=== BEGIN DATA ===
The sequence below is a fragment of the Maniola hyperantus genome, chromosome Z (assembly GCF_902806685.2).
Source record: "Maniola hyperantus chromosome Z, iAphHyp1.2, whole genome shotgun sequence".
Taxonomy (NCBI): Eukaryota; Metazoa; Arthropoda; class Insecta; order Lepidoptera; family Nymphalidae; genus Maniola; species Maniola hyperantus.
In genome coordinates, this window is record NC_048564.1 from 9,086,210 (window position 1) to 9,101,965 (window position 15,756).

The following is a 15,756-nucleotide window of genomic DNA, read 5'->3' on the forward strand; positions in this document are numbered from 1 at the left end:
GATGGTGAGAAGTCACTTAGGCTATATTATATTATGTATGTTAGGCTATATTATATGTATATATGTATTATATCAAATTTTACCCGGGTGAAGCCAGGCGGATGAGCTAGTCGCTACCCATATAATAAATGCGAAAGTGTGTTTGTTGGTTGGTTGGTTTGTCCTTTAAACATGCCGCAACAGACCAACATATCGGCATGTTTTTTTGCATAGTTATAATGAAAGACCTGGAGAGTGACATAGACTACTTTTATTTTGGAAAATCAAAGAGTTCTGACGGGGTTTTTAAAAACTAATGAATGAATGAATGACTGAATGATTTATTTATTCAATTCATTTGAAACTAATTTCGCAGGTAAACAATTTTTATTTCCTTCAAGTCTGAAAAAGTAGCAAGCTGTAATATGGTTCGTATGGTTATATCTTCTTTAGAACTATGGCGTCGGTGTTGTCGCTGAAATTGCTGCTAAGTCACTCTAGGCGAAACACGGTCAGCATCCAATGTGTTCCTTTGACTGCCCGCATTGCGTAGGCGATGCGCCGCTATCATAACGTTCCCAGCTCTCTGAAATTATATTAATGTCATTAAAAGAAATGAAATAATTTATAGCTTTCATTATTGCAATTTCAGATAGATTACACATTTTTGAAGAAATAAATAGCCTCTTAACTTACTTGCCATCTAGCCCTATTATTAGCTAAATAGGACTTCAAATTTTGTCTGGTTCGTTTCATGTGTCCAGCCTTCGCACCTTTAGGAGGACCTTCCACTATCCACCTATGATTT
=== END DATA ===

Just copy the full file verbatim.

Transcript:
The sequence below is a fragment of the Maniola hyperantus genome, chromosome Z (assembly GCF_902806685.2).
Source record: "Maniola hyperantus chromosome Z, iAphHyp1.2, whole genome shotgun sequence".
Taxonomy (NCBI): Eukaryota; Metazoa; Arthropoda; class Insecta; order Lepidoptera; family Nymphalidae; genus Maniola; species Maniola hyperantus.
In genome coordinates, this window is record NC_048564.1 from 9,086,210 (window position 1) to 9,101,965 (window position 15,756).

The following is a 15,756-nucleotide window of genomic DNA, read 5'->3' on the forward strand; positions in this document are numbered from 1 at the left end:
GATGGTGAGAAGTCACTTAGGCTATATTATATTATGTATGTTAGGCTATATTATATGTATATATGTATTATATCAAATTTTACCCGGGTGAAGCCAGGCGGATGAGCTAGTCGCTACCCATATAATAAATGCGAAAGTGTGTTTGTTGGTTGGTTGGTTTGTCCTTTAAACATGCCGCAACAGACCAACATATCGGCATGTTTTTTTGCATAGTTATAATGAAAGACCTGGAGAGTGACATAGACTACTTTTATTTTGGAAAATCAAAGAGTTCTGACGGGGTTTTTAAAAACTAATGAATGAATGAATGACTGAATGATTTATTTATTCAATTCATTTGAAACTAATTTCGCAGGTAAACAATTTTTATTTCCTTCAAGTCTGAAAAAGTAGCAAGCTGTAATATGGTTCGTATGGTTATATCTTCTTTAGAACTATGGCGTCGGTGTTGTCGCTGAAATTGCTGCTAAGTCACTCTAGGCGAAACACGGTCAGCATCCAATGTGTTCCTTTGACTGCCCGCATTGCGTAGGCGATGCGCCGCTATCATAACGTTCCCAGCTCTCTGAAATTATATTAATGTCATTAAAAGAAATGAAATAATTTATAGCTTTCATTATTGCAATTTCAGATAGATTACACATTTTTGAAGAAATAAATAGCCTCTTAACTTACTTGCCATCTAGCCCTATTATTAGCTAAATAGGACTTCAAATTTTGTCTGGTTCGTTTCATGTGTCCAGCCTTCGCACCTTTAGGAGGACCTTCCACTATCCACCTATGATTT